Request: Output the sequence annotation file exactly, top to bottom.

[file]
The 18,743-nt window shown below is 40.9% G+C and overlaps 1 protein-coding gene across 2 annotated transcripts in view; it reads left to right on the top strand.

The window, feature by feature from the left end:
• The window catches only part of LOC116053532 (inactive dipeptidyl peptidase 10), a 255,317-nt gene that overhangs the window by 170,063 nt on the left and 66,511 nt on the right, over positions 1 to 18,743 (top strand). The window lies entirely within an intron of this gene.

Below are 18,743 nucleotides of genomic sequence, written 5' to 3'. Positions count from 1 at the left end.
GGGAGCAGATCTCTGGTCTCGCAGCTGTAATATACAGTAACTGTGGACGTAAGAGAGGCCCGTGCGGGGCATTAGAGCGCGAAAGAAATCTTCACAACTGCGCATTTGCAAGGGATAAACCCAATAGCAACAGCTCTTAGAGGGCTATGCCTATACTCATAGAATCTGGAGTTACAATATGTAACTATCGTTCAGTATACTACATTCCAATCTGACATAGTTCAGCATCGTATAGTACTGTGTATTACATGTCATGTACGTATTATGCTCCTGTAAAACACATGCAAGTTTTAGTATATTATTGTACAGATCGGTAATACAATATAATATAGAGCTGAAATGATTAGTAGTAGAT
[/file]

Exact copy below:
The 18,743-nt window shown below is 40.9% G+C and overlaps 1 protein-coding gene across 2 annotated transcripts in view; it reads left to right on the top strand.

The window, feature by feature from the left end:
• The window catches only part of LOC116053532 (inactive dipeptidyl peptidase 10), a 255,317-nt gene that overhangs the window by 170,063 nt on the left and 66,511 nt on the right, over positions 1 to 18,743 (top strand). The window lies entirely within an intron of this gene.

Below are 18,743 nucleotides of genomic sequence, written 5' to 3'. Positions count from 1 at the left end.
GGGAGCAGATCTCTGGTCTCGCAGCTGTAATATACAGTAACTGTGGACGTAAGAGAGGCCCGTGCGGGGCATTAGAGCGCGAAAGAAATCTTCACAACTGCGCATTTGCAAGGGATAAACCCAATAGCAACAGCTCTTAGAGGGCTATGCCTATACTCATAGAATCTGGAGTTACAATATGTAACTATCGTTCAGTATACTACATTCCAATCTGACATAGTTCAGCATCGTATAGTACTGTGTATTACATGTCATGTACGTATTATGCTCCTGTAAAACACATGCAAGTTTTAGTATATTATTGTACAGATCGGTAATACAATATAATATAGAGCTGAAATGATTAGTAGTAGAT